In the age of technology, many dealing with illnesses turn to the internet to get support and learn more about their condition. University of Arizona Communication professor, Stephen Rains, explores the benefits of doing this.
"Illness itself is very isolating," said Rains.
Rains said people go online to cope by connecting with others going through the same struggle. He details this in his new book, "Coping With Illness Digitally."
"Sometimes when people get diagnosed with serious illness they feel set apart from others and so family and friends, try as they might, just cannot simply understand what its like and don't know what they're going through," said rains.
Rains said a key benefit of digital coping is visibility to those who feel isolated. He said visibility is when people make their situations known to their online network, and to also describe those who are able to search for similar situations that happened to other people.
"One of the real values, I think, of online communities is people can go and they can witness other and how they are coping. And from that they can draw insights that they can use to better manage their illness," said Rains.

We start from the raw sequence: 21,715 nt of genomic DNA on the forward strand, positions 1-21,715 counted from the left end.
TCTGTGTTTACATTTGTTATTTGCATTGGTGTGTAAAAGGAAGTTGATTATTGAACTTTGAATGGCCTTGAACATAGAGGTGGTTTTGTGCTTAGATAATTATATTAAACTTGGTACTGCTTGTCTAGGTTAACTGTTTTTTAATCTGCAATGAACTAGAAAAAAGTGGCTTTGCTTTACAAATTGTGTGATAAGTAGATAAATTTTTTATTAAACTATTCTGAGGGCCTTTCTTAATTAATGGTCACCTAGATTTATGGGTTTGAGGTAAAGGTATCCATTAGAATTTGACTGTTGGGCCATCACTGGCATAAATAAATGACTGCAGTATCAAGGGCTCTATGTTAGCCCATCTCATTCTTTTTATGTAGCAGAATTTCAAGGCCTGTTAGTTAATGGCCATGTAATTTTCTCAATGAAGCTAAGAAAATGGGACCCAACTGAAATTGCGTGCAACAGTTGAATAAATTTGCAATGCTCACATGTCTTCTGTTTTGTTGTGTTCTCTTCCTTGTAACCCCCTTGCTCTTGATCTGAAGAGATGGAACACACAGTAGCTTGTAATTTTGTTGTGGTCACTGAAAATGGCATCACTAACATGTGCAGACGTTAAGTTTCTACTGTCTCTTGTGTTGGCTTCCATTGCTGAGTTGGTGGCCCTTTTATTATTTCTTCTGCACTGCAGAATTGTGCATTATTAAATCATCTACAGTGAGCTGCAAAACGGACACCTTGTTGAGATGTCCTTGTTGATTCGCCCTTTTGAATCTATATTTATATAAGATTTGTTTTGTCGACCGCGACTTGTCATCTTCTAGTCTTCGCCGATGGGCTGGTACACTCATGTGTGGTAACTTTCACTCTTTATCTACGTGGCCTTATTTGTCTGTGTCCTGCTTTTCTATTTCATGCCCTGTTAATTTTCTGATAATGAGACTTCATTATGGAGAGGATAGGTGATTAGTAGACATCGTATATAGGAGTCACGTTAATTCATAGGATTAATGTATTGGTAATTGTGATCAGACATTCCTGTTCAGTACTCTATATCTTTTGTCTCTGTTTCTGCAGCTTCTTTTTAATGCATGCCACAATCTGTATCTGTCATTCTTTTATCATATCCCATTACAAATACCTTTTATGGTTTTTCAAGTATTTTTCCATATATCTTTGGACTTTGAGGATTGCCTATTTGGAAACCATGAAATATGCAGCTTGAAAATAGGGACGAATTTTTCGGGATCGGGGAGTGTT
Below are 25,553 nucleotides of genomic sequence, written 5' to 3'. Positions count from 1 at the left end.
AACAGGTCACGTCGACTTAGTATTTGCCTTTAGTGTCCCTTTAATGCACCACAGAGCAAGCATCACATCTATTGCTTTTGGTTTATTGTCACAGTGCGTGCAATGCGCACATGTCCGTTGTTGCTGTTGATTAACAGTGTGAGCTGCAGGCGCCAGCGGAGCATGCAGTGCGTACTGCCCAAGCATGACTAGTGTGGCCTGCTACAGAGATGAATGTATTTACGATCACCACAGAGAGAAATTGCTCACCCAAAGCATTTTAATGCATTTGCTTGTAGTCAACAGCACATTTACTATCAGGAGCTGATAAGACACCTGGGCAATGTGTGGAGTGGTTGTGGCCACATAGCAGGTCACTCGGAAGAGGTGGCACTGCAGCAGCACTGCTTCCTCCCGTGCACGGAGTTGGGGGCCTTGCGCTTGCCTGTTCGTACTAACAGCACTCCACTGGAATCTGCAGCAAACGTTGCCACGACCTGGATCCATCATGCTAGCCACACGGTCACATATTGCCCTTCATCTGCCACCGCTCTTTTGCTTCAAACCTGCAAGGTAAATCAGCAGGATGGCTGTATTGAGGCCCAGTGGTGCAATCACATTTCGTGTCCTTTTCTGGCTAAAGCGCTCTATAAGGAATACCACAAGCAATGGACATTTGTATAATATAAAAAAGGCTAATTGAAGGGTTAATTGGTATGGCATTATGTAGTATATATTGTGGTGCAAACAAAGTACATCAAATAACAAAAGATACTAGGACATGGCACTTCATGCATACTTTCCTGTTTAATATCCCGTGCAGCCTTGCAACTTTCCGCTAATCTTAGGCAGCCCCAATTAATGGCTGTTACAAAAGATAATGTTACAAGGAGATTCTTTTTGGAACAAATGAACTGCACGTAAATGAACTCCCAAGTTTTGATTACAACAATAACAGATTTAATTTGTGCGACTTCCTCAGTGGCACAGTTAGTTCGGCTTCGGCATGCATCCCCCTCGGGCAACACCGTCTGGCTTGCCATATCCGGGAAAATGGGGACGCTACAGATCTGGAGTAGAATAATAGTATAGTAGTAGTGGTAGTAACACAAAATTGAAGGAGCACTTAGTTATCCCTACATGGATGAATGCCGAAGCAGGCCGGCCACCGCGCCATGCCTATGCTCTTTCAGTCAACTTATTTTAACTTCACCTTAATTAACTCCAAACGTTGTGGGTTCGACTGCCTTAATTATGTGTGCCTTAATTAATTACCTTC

Aside from negativity that may come with internet use, Rains believes the internet is having largely positive effects in this area.
"The internet is in the news for things like election interference, identity theft, cyber-bullying. I think this is one of the few places where these online communities dedicated to health tend to be supportive and helpful places," said Rains.
Before writing his book, Rains noticed the research on this topic was disconnected. He says "Coping With Illness Digitally" brings research in several fields together to explore how people turn to online resources when ill.